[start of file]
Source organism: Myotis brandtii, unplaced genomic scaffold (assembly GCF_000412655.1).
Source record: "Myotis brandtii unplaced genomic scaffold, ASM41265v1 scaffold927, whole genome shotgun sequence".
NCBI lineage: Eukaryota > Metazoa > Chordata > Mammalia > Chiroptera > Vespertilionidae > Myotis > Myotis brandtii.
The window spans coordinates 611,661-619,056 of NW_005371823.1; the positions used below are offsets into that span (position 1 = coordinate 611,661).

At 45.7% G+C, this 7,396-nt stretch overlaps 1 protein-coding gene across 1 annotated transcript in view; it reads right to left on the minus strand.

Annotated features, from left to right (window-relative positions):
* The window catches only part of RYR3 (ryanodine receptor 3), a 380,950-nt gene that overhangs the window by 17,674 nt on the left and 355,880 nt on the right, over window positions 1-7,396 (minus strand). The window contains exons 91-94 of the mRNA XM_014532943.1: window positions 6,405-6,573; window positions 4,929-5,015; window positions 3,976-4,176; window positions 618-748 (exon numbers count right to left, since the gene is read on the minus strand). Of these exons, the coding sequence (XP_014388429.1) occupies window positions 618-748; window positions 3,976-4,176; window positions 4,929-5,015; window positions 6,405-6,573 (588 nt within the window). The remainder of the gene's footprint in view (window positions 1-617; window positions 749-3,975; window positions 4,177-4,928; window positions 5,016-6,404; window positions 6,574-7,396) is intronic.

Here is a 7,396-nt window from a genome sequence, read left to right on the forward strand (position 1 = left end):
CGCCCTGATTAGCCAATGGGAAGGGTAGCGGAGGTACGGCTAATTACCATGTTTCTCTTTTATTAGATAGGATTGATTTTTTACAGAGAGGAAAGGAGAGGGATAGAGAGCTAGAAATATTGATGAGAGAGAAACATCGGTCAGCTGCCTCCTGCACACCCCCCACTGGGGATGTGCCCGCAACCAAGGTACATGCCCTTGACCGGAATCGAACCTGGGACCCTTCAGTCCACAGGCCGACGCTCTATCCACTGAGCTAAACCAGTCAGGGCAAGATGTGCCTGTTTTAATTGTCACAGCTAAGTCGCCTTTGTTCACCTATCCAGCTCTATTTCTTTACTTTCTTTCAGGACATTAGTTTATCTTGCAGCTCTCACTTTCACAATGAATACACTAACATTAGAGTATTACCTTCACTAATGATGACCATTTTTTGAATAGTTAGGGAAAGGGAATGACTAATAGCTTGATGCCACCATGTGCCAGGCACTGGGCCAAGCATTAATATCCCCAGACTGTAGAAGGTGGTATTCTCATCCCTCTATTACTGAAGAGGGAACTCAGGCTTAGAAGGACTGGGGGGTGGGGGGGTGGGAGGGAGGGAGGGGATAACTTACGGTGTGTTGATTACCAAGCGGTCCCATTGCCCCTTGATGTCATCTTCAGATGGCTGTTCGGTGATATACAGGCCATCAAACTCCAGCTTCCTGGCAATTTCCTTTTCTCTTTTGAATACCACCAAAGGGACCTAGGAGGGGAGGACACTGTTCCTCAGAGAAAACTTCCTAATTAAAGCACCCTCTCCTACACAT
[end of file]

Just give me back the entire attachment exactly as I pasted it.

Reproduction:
Source organism: Myotis brandtii, unplaced genomic scaffold (assembly GCF_000412655.1).
Source record: "Myotis brandtii unplaced genomic scaffold, ASM41265v1 scaffold927, whole genome shotgun sequence".
NCBI lineage: Eukaryota > Metazoa > Chordata > Mammalia > Chiroptera > Vespertilionidae > Myotis > Myotis brandtii.
The window spans coordinates 611,661-619,056 of NW_005371823.1; the positions used below are offsets into that span (position 1 = coordinate 611,661).

At 45.7% G+C, this 7,396-nt stretch overlaps 1 protein-coding gene across 1 annotated transcript in view; it reads right to left on the minus strand.

Annotated features, from left to right (window-relative positions):
* The window catches only part of RYR3 (ryanodine receptor 3), a 380,950-nt gene that overhangs the window by 17,674 nt on the left and 355,880 nt on the right, over window positions 1-7,396 (minus strand). The window contains exons 91-94 of the mRNA XM_014532943.1: window positions 6,405-6,573; window positions 4,929-5,015; window positions 3,976-4,176; window positions 618-748 (exon numbers count right to left, since the gene is read on the minus strand). Of these exons, the coding sequence (XP_014388429.1) occupies window positions 618-748; window positions 3,976-4,176; window positions 4,929-5,015; window positions 6,405-6,573 (588 nt within the window). The remainder of the gene's footprint in view (window positions 1-617; window positions 749-3,975; window positions 4,177-4,928; window positions 5,016-6,404; window positions 6,574-7,396) is intronic.

Here is a 7,396-nt window from a genome sequence, read left to right on the forward strand (position 1 = left end):
CGCCCTGATTAGCCAATGGGAAGGGTAGCGGAGGTACGGCTAATTACCATGTTTCTCTTTTATTAGATAGGATTGATTTTTTACAGAGAGGAAAGGAGAGGGATAGAGAGCTAGAAATATTGATGAGAGAGAAACATCGGTCAGCTGCCTCCTGCACACCCCCCACTGGGGATGTGCCCGCAACCAAGGTACATGCCCTTGACCGGAATCGAACCTGGGACCCTTCAGTCCACAGGCCGACGCTCTATCCACTGAGCTAAACCAGTCAGGGCAAGATGTGCCTGTTTTAATTGTCACAGCTAAGTCGCCTTTGTTCACCTATCCAGCTCTATTTCTTTACTTTCTTTCAGGACATTAGTTTATCTTGCAGCTCTCACTTTCACAATGAATACACTAACATTAGAGTATTACCTTCACTAATGATGACCATTTTTTGAATAGTTAGGGAAAGGGAATGACTAATAGCTTGATGCCACCATGTGCCAGGCACTGGGCCAAGCATTAATATCCCCAGACTGTAGAAGGTGGTATTCTCATCCCTCTATTACTGAAGAGGGAACTCAGGCTTAGAAGGACTGGGGGGTGGGGGGGTGGGAGGGAGGGAGGGGATAACTTACGGTGTGTTGATTACCAAGCGGTCCCATTGCCCCTTGATGTCATCTTCAGATGGCTGTTCGGTGATATACAGGCCATCAAACTCCAGCTTCCTGGCAATTTCCTTTTCTCTTTTGAATACCACCAAAGGGACCTAGGAGGGGAGGACACTGTTCCTCAGAGAAAACTTCCTAATTAAAGCACCCTCTCCTACACAT